By Martin Bosworth
This is going to be a slightly different 9/11 recollection. I’m not going to start by telling you where I was and what I was doing that day. Because 9/11 isn’t about me, really. Or you, or any one single person. It’s about something deeper, something that touches every person, everywhere.
It’s about fear.
Terrorism isn’t about inflicting the maximum body count or property damage possible. It’s about causing fear. Panic. Uncertainty. Chaos. It’s about causing a massive psychic wound on everyone affected and those around them–burdening them with the knowledge that they can never be safe. That death can come at any time, randomly, without reason, and you are powerless to do anything about it. Terrorism reminds you that you are not the master of your destiny, and cruel, capricious fate can snatch away everything you are and everything you’ve done, leaving nothing but a grave, a name on a plaque, and the grief of those who loved you.
Osama bin Laden and his ilk know this. They send out their little propagandist tapes and remind people that they’re out there, that they can strike at any time, and that as long as they remain free and clear, that psychic wound can never truly heal. There’s no catharsis, like there was after Pearl Harbor or the Oklahoma City bombings. We haven’t caught the bad guy, even though we probably could. But, as the Decider so famously said a few years back, catching the mastermind of the worst terrorist attack in our nation’s history is “not a top-priority use of our nation’s resources.”
Speaking of Bush, he and his masters know the meaning of fear as well. It’s what they’ve used to justify violating the Constitution for six years through illegal surveillance, invasive investigations, wasting taxpayer dollars on crony-filled initiatives like Homeland Security, and the seemingly endless propaganda tying Bush’s pet war in Iraq with 9/11, despite a mountain of evidence to the contrary. Fear has been used to scare Americans into uncritically accepting the most egregious affronts to our life and liberty in my lifetime. Things that right-wing patriot militia types were screaming about fifteen years ago are now just met with a meek nod and a shrug. Bush and his cabal know that bin Laden is worth more to them alive, as the eternal boogeyman, the monster in the closet, the personification of the Other, the fear of the unknown. Because if he were to ever be brought in (dead or alive), then people would start asking–why do we need the Patriot Act? Why are we still in Iraq? Do we really need color-coded terrorism alerts, or ever-changing airport security regulations, or any of the millions of bullshit “security consultant” companies that milk taxpayer dollars to sell fear?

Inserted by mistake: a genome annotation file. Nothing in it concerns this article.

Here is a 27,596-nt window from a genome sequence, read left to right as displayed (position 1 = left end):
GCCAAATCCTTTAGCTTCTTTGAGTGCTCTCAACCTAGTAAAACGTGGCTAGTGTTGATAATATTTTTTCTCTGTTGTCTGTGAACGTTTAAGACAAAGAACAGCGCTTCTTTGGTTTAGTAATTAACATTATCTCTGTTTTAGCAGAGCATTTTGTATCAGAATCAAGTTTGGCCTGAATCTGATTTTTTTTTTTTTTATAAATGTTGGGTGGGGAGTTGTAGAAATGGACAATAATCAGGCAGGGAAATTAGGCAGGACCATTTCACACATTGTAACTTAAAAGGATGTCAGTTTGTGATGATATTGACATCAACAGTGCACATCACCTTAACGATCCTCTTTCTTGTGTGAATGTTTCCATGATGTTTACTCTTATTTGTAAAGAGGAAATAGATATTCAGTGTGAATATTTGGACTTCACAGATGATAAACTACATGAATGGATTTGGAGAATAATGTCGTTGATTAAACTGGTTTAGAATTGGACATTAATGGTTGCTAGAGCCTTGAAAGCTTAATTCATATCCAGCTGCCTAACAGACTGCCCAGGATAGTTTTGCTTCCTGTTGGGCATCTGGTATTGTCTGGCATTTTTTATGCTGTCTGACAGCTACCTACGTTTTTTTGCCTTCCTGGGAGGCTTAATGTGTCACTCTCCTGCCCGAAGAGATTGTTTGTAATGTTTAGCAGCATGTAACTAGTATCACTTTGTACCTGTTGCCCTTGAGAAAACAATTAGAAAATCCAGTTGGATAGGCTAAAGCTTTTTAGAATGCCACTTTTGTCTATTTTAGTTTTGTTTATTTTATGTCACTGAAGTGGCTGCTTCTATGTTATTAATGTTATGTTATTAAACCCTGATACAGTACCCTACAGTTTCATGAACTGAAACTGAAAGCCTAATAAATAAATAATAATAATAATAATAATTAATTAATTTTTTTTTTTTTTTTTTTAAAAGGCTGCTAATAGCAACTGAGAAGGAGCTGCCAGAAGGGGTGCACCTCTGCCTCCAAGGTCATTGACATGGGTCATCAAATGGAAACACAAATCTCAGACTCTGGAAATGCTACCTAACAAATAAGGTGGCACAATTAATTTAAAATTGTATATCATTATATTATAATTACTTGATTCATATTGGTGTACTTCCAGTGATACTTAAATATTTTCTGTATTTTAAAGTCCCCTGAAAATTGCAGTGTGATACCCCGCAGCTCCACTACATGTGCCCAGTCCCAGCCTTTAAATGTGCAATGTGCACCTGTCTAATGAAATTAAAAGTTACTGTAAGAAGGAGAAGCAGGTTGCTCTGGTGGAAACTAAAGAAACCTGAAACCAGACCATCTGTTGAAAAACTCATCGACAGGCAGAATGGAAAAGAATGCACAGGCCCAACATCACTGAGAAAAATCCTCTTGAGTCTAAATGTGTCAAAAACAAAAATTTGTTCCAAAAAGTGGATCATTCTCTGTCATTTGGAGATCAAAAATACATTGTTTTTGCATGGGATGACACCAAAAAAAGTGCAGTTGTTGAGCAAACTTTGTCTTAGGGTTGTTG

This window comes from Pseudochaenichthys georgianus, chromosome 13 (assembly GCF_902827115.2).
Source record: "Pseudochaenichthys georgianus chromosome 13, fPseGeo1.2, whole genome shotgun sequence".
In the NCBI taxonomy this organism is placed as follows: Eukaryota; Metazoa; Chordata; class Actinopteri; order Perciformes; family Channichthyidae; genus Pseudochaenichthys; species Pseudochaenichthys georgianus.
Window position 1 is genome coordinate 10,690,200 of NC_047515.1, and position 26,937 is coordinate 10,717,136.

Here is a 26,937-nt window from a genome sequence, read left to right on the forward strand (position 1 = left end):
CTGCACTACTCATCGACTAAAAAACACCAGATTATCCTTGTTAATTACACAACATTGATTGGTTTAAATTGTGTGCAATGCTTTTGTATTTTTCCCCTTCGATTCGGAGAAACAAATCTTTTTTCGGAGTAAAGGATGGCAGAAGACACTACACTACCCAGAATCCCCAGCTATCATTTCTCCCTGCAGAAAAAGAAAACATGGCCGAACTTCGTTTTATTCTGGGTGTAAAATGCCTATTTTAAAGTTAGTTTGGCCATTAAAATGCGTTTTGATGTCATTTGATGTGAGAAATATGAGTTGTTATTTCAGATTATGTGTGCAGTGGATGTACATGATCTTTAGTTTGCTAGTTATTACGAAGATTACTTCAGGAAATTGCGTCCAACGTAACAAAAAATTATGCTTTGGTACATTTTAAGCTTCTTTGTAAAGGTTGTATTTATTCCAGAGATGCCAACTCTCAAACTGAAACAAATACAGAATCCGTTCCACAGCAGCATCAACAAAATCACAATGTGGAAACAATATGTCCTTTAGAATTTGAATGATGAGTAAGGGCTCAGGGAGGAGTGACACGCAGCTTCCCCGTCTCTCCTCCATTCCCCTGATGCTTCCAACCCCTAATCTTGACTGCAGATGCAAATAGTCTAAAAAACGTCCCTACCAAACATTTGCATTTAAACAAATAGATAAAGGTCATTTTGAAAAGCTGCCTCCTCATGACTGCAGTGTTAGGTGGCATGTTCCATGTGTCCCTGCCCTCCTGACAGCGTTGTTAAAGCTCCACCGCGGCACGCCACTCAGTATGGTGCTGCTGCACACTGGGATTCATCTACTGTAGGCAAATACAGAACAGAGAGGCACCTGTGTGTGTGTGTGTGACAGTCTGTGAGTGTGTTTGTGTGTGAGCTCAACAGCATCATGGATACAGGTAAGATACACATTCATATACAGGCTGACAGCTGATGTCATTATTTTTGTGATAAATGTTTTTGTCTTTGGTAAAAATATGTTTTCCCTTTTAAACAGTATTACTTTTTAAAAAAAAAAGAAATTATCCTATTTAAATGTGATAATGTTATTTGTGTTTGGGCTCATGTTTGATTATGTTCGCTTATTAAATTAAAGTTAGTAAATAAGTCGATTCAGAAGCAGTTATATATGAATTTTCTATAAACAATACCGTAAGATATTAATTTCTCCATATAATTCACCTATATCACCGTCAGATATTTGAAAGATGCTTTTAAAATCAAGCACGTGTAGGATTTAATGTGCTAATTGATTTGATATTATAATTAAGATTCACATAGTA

“9/11 changed everything.”
Except it didn’t. The knowledge that we will all die, and can sometimes die horribly for no reason, is knowledge we should carry with us as soon as we’re old enough to understand the concept of mortality. What matters is how you live your life and what you do with the time you have. Do you choose to live a life cowering in passive acceptance of the loss of our liberty, our democracy, the things that make us great as Americans?
Bruce Schneier famously wrote that we, as a collective species, don’t manage risk effectively. We think nothing of smoking, drinking, eating crappy food, taking crappy drugs, driving badly, and doing a million other things that will kill us a lot faster and a lot more certainly than a terrorist attack. Yet we freak out when spectacular risks are brought to our doorstep, and treat these once-in-a-lifetime events as the thing we should be most prepared to deal with.
America will be attacked by terrorists again. This is inevitable. It may come from al-Qaeda, domestic militiamen, some lone psycho with a bomb, or something we may not even know about yet. But it will happen. When that time comes, we need to ask ourselves if we are willing to stomach even more infringments on our rights, even more disgraceful violations of our freedoms, even more subtle transformations into a police state.
Make no mistake–we should never forget those who died, and we should cherish those who lived and fought to save lives. But the wound in our country’s soul must heal. If we cannot catch bin Laden–and we absolutely should–then it must heal by our collective will to stop being afraid. To stop equating patriotism with submission and acceptance. To stop willingly let ourselves be used as pawns in the game. To stand up, to challenge, to think, to question, and to live our lives as we want to live them. Without fear.
Today I could die. You never know how it could happen or when. But that isn’t going to stop me from doing all the things I normally do and living my life as I see fit.
I will not live a life in fear.
And neither should you.